A former senior public servant has been in touch with Crikey over yesterday’s story on the Government’s FOI follies, “conclusive certificates” and the High Court bid by the Australian’s Michael McKinnon to prise papers from the grip of our tight-fisted Treasurer.

“Conclusive certificates have been part of the Federal FOI setup since it began,” our source says. “I thought we all knew that there was no way you could avoid releasing embarrassing material. A conclusive certificate is conclusive evidence in itself of a cover-up. A minister is pretty stupid to issue one.”

“Of course, these days there are crowds of advisers in ministerial offices who have little experience of government. They see FOI as a political threat. Their efforts at delay and whatnot invariably make things worse. I still recall John Stone’s description of these people – ‘meretricious‘.”

Our source has some good advice for young players:

I always took the approach that anything I wrote was in the public domain. So, I always ensured that what I wrote would stand scrutiny by anyone. In other words, I ensured that my stuff was always high standard – and likewise the output of my staff. Anything less bespeaks incompetence.

Of course, some of the Canberra duck-shovers (cf David Marr’s Dark Victory) probably do fall into that category – and rightly fear FOI exposure. Well, tough.

I recall once being phoned by a journo who quoted a minute I had written in which I described an activist group as ‘ratbags’. I said I had. There were expressions of disbelief that a bureaucrat could write assertive remarks, followed by a “We’ll be publishing…”. I simply said “Go ahead” and put the phone down. No headlines or scandals ensued.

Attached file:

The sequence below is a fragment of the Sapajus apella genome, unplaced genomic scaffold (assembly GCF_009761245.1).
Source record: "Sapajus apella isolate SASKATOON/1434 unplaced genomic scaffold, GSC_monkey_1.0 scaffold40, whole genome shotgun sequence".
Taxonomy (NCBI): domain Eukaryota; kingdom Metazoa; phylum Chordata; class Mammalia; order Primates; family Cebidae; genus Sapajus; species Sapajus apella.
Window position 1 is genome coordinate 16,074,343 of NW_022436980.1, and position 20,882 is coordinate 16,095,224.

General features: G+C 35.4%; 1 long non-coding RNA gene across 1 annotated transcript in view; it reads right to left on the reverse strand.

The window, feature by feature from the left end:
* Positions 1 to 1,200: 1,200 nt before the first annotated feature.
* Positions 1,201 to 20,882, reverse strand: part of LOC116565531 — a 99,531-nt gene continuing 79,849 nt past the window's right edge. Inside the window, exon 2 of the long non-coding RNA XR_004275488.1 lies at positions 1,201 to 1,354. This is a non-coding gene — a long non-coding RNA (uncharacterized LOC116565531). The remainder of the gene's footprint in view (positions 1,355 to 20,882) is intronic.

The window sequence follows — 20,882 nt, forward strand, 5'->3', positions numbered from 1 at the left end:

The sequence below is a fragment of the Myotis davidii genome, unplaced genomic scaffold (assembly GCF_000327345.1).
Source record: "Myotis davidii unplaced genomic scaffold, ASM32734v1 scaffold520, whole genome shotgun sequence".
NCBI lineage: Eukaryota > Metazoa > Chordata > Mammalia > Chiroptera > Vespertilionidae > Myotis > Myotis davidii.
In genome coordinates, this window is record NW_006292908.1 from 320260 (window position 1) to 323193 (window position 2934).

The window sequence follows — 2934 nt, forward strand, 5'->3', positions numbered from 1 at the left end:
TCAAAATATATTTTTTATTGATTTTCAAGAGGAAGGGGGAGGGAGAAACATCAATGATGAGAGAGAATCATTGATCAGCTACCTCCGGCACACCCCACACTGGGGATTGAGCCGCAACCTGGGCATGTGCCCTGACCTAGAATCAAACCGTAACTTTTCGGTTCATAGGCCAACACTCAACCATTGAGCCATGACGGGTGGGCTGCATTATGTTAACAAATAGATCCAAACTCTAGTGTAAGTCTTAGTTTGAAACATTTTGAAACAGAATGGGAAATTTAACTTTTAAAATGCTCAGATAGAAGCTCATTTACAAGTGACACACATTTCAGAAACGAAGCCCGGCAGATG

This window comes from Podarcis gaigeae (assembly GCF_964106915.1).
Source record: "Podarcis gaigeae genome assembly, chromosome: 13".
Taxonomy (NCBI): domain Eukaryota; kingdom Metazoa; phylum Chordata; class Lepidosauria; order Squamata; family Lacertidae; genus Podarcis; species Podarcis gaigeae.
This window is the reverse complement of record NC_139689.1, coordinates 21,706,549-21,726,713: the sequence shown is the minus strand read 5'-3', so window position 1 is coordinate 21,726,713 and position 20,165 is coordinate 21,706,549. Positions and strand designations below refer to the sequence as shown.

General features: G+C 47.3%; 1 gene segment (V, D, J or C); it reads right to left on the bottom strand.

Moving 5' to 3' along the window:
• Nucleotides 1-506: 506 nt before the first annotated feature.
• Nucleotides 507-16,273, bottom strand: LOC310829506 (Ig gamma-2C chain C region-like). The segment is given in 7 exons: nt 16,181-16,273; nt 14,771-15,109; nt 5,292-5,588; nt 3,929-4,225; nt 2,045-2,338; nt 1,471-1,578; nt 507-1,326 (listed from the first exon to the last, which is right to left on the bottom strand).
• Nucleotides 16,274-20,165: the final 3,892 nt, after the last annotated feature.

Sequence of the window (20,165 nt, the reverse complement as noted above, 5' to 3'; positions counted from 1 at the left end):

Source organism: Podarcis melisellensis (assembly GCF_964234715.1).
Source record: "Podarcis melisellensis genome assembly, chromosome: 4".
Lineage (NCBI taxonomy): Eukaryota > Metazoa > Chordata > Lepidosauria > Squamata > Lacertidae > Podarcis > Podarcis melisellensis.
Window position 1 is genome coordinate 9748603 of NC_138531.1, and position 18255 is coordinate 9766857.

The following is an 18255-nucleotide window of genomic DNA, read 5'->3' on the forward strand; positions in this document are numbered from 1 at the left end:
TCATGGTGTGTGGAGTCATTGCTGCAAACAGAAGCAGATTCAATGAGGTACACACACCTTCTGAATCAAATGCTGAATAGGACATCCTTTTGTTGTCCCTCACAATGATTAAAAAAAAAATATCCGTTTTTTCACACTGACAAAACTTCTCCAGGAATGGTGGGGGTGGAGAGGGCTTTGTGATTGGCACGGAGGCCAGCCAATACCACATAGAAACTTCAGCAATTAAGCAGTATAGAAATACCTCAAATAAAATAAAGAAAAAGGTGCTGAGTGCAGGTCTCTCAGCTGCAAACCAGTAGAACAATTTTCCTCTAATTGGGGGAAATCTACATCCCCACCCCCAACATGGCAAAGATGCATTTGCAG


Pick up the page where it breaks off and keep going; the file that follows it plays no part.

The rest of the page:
I’ve argued against the release of “commercially confidential” information. I even introduced a number of businessmen as witnesses to teach them a lesson on what commercial confidence means in practice. The bottom line? Demonstrated “public interest” can be trumped by a countervailing demonstrated public interest in protection of sensitive private material whose release would materially assist business competitors.

Public interest, though, easily trumps non-release of Treasury working papers on a matter that has been decided by the Government – especially if the “public interest” argument against the release of the documents in the McKinnon case is little more than that the figures in the papers in question would be “confusing” to readers.

Our source’s final words? “I am totally amazed that this case has got to the High Court. Frankly, people – press especially and these days ministerial offices – get too worked up about FOI. It’s a non-event, really.”

Peter Fray

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Peter Fray
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